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Some people believe that they should only list their education if they've graduated from a four-year college with a degree in web design. However, it's important to consider the type of company you're applying to when deciding whether or not to include your education on your resume. If you are applying for jobs in smaller companies without formal hiring practices, it is more likely that your education won't be considered necessary information for employers--especially if there are other qualified applicants with the same skillset. But if you are applying for jobs in larger companies with specific hiring practices or job requirements, then including your education may be necessary information for employers.

Write a Skills Section

The skills section is an opportunity to showcase your web-design skills. These can be just a few bullet points describing what you are capable of. It’s important to include information about the various programs with which you are proficient, like Adobe Creative Suite, HTML5, CSS3, JavaScript, PHP, and Java. This is also where you would list your computer languages. Remember that employers want to know what level of skill you have in each area mentioned in your skills section.

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This is also an opportunity for creativity when it comes to listing additional skills. For example, if you are skilled in coding in HTML5 or CSS3, include it on your resume! You may not feel confident in your abilities at first but after working through some tutorials online or with a program like Treehouse or Codecademy, you can start adding these skills to your resume. Employers will be impressed by the fact that you have taken initiative and want to improve yourself.

Attach a Cover Letter for your Web Designer Resume

A cover letter is an excellent addition to your resume. It’s a great way to introduce yourself and show off your communication skills. Your cover letter should be short and sweet—no more than one page. In the first paragraph, introduce yourself and share a little about what you’re looking for in a position. In the second paragraph, tell the employer why you feel you would be a good fit for their company. Include what sets you apart from other applicants, but keep it brief. Lastly, end with a sentence about how you will follow up with them by email or phone call if they are interested in learning more about your qualifications.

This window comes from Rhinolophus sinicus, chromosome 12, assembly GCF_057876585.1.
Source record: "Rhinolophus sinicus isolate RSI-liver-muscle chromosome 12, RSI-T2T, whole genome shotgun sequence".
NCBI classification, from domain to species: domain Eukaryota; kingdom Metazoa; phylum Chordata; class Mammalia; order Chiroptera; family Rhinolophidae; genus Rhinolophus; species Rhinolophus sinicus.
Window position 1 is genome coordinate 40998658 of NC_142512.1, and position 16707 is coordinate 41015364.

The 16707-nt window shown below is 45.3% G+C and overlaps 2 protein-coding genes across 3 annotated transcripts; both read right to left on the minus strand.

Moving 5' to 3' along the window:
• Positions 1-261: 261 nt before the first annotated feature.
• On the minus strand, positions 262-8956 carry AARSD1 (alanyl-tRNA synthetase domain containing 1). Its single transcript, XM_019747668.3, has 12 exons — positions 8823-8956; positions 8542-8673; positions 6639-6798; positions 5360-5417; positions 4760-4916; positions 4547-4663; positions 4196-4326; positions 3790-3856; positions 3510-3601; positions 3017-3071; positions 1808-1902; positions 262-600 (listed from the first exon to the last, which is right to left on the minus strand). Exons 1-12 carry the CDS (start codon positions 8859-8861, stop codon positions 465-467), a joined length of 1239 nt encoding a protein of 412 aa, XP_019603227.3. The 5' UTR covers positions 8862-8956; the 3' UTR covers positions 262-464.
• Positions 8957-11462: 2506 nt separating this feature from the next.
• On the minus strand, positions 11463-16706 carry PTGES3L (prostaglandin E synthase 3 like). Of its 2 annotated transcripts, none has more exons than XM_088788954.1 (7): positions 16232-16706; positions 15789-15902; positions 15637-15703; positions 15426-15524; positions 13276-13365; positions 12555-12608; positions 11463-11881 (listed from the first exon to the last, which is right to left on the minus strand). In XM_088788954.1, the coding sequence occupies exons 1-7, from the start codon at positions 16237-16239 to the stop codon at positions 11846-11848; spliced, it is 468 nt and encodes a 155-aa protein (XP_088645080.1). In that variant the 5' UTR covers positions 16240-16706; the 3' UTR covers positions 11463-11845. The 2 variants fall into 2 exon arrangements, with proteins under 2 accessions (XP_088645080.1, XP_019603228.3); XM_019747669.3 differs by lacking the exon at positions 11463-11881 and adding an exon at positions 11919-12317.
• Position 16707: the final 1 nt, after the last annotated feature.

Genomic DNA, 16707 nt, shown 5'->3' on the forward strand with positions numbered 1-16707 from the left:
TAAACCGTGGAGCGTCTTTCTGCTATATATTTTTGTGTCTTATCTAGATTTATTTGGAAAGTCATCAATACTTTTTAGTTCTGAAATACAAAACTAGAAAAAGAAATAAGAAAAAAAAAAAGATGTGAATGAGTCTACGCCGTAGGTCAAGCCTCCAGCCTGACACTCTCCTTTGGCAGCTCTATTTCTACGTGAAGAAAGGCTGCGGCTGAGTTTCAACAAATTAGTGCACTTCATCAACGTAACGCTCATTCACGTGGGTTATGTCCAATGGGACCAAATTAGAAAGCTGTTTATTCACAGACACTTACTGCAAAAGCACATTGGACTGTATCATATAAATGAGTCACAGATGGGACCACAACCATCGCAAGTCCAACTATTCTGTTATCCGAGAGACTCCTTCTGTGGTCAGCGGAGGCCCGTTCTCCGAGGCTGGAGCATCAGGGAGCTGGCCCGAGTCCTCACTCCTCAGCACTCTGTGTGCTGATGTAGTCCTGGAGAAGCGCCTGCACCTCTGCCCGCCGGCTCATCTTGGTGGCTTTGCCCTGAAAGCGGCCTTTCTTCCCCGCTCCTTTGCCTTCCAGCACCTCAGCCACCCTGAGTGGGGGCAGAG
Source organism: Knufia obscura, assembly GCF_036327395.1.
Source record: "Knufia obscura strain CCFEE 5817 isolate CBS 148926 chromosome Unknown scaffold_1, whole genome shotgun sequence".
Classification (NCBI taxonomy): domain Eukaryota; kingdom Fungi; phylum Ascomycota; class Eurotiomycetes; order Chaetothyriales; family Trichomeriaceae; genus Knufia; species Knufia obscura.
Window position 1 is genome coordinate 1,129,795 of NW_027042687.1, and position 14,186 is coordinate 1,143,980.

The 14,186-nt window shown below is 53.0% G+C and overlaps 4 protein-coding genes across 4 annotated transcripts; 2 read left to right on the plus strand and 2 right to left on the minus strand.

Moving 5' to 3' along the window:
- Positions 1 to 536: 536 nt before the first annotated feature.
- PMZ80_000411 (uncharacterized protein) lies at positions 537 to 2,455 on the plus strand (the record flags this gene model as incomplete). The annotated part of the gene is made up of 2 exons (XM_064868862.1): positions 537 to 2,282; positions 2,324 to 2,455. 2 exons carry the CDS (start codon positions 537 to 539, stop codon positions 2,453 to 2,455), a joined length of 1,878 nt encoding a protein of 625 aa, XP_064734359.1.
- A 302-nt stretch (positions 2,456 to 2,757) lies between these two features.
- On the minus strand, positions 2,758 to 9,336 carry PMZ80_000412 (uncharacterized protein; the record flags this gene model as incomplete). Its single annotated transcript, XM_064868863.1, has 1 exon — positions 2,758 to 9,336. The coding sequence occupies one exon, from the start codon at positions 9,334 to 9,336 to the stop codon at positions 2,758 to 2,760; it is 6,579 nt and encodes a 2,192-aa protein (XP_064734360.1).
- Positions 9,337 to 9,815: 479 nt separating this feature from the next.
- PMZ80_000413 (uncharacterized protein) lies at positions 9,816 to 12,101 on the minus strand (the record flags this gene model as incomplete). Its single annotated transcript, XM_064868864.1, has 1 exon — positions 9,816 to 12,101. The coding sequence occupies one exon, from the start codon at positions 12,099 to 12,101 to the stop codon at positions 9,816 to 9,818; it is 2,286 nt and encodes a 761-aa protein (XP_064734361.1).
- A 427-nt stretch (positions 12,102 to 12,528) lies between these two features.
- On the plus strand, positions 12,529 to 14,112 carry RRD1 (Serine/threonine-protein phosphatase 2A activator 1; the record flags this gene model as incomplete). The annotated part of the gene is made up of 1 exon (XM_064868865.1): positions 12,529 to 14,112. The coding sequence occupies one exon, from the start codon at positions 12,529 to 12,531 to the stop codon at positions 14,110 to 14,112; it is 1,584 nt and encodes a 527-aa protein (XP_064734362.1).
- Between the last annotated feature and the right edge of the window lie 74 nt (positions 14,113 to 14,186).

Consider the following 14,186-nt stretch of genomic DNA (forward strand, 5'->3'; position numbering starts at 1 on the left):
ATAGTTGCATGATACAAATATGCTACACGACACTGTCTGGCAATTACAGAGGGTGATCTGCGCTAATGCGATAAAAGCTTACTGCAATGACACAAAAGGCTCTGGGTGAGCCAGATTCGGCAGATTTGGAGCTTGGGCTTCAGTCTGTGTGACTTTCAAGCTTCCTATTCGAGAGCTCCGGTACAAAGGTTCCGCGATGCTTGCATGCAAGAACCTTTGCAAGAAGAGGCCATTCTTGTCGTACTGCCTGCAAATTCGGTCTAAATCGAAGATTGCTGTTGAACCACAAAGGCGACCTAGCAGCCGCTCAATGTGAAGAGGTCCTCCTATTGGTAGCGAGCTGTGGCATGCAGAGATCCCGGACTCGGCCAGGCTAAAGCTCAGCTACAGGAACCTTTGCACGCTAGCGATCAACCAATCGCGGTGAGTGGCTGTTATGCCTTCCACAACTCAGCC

Tips for Job Interviews

Being a web designer requires a lot of creativity and technical skills. If you want to be a web design professional, it’s important not only to highlight your creative abilities but also your ability to code. To help with this, you should include relevant courses and workshops on your resume.

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It may sound counterintuitive, but you will need to be more self-promotional than people who are not in the creative industry. This is because the work of a webmaker is often subjective and has many different interpretations. You can show off your creative skills by including personal projects that showcase what you're capable of on your resume. A portfolio goes a long way in showing off your skills as well as highlighting the diversity of what you can do.

If you want to get into web design, focus on these six tips:

  1. Your resume should clearly spell out all of your education and work experience
  2. Make sure to list relevant courses and workshops for employers
  3. Be creative! Include personal projects or portfolios
  4. Consider including relevant certifications or licenses
  5. Be more self-promotional than somebody outside the creative industry
  6. Consider adding any relevant websites that promote your work

Key Takeaways

Resumes are often the first step in the job-finding process. You’ll need to have an impressive web design resume that creates a good first impression for potential employers. This is your opportunity to show off your skills, abilities, and accomplishments.

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Here are some tips for how to make your résumé stand out:

Keep it simple. It’s important to keep your résumé easy to read and use plenty of white space.

Make sure you customize it for each job. Generalizing can hurt you rather than helping you, so if you apply for an online marketing position, don’t list all of the things that make you perfect for an administrative assistant position (and vice versa).

Focus on what you can do for them. Employers want to know what they can get out of hiring you—not what they have to offer you. So share with them how their company will benefit from having you on board.

Write in the third person . Employers may not be interested in reading about who “I” am or “myself”; this personal information should be saved for the interview stage if at all possible. Instead, speak about yourself as though it were someone else talking about themselves—a friend or colleague might talk about “you” this way!